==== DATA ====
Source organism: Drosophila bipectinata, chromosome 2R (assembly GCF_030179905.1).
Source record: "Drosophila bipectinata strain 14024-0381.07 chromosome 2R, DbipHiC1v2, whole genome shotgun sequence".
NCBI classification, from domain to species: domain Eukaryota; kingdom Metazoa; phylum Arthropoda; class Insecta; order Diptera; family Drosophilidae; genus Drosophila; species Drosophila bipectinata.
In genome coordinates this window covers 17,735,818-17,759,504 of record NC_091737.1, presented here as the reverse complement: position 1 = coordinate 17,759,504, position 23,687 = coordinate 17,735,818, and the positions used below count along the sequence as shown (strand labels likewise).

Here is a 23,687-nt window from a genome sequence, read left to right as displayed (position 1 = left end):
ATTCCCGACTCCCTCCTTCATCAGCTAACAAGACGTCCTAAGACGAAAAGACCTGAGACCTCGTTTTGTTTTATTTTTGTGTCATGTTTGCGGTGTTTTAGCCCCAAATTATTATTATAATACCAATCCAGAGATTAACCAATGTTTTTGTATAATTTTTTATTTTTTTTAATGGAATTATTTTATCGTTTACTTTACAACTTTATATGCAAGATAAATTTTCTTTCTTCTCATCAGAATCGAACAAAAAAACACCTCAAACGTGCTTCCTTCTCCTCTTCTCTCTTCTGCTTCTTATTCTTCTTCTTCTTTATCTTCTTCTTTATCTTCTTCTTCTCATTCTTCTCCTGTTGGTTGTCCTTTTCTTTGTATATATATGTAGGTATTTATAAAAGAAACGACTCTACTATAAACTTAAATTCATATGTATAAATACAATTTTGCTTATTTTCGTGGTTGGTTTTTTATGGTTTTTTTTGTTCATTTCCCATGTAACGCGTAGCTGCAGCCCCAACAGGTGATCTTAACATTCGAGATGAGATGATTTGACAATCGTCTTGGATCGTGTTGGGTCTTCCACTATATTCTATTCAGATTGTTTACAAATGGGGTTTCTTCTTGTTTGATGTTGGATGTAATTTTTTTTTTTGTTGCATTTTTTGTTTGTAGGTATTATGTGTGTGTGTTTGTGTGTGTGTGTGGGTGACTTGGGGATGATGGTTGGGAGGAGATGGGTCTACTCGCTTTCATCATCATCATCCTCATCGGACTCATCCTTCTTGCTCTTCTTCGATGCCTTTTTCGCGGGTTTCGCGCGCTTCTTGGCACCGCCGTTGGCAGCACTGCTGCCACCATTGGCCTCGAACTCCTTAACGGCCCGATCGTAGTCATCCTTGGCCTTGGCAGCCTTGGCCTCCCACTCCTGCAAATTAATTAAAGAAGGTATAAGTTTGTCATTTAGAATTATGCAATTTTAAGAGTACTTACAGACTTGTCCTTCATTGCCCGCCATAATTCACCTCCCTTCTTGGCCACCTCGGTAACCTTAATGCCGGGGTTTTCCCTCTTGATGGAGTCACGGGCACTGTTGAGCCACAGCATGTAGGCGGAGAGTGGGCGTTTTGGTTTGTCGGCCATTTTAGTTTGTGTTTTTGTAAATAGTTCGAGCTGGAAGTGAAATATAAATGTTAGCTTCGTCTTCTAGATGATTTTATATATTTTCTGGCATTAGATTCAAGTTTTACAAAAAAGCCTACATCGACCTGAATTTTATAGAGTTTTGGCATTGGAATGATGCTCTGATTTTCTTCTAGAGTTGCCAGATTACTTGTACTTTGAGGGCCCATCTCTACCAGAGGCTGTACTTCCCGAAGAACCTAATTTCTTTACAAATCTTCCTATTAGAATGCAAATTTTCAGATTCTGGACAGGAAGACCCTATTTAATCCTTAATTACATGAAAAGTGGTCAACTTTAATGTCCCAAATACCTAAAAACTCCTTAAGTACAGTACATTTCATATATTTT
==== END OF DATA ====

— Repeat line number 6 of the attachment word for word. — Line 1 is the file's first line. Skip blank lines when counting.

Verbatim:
ATTCCCGACTCCCTCCTTCATCAGCTAACAAGACGTCCTAAGACGAAAAGACCTGAGACCTCGTTTTGTTTTATTTTTGTGTCATGTTTGCGGTGTTTTAGCCCCAAATTATTATTATAATACCAATCCAGAGATTAACCAATGTTTTTGTATAATTTTTTATTTTTTTTAATGGAATTATTTTATCGTTTACTTTACAACTTTATATGCAAGATAAATTTTCTTTCTTCTCATCAGAATCGAACAAAAAAACACCTCAAACGTGCTTCCTTCTCCTCTTCTCTCTTCTGCTTCTTATTCTTCTTCTTCTTTATCTTCTTCTTTATCTTCTTCTTCTCATTCTTCTCCTGTTGGTTGTCCTTTTCTTTGTATATATATGTAGGTATTTATAAAAGAAACGACTCTACTATAAACTTAAATTCATATGTATAAATACAATTTTGCTTATTTTCGTGGTTGGTTTTTTATGGTTTTTTTTGTTCATTTCCCATGTAACGCGTAGCTGCAGCCCCAACAGGTGATCTTAACATTCGAGATGAGATGATTTGACAATCGTCTTGGATCGTGTTGGGTCTTCCACTATATTCTATTCAGATTGTTTACAAATGGGGTTTCTTCTTGTTTGATGTTGGATGTAATTTTTTTTTTTGTTGCATTTTTTGTTTGTAGGTATTATGTGTGTGTGTTTGTGTGTGTGTGTGGGTGACTTGGGGATGATGGTTGGGAGGAGATGGGTCTACTCGCTTTCATCATCATCATCCTCATCGGACTCATCCTTCTTGCTCTTCTTCGATGCCTTTTTCGCGGGTTTCGCGCGCTTCTTGGCACCGCCGTTGGCAGCACTGCTGCCACCATTGGCCTCGAACTCCTTAACGGCCCGATCGTAGTCATCCTTGGCCTTGGCAGCCTTGGCCTCCCACTCCTGCAAATTAATTAAAGAAGGTATAAGTTTGTCATTTAGAATTATGCAATTTTAAGAGTACTTACAGACTTGTCCTTCATTGCCCGCCATAATTCACCTCCCTTCTTGGCCACCTCGGTAACCTTAATGCCGGGGTTTTCCCTCTTGATGGAGTCACGGGCACTGTTGAGCCACAGCATGTAGGCGGAGAGTGGGCGTTTTGGTTTGTCGGCCATTTTAGTTTGTGTTTTTGTAAATAGTTCGAGCTGGAAGTGAAATATAAATGTTAGCTTCGTCTTCTAGATGATTTTATATATTTTCTGGCATTAGATTCAAGTTTTACAAAAAAGCCTACATCGACCTGAATTTTATAGAGTTTTGGCATTGGAATGATGCTCTGATTTTCTTCTAGAGTTGCCAGATTACTTGTACTTTGAGGGCCCATCTCTACCAGAGGCTGTACTTCCCGAAGAACCTAATTTCTTTACAAATCTTCCTATTAGAATGCAAATTTTCAGATTCTGGACAGGAAGACCCTATTTAATCCTTAATTACATGAAAAGTGGTCAACTTTAATGTCCCAAATACCTAAAAACTCCTTAAGTACAGTACATTTCATATATTTT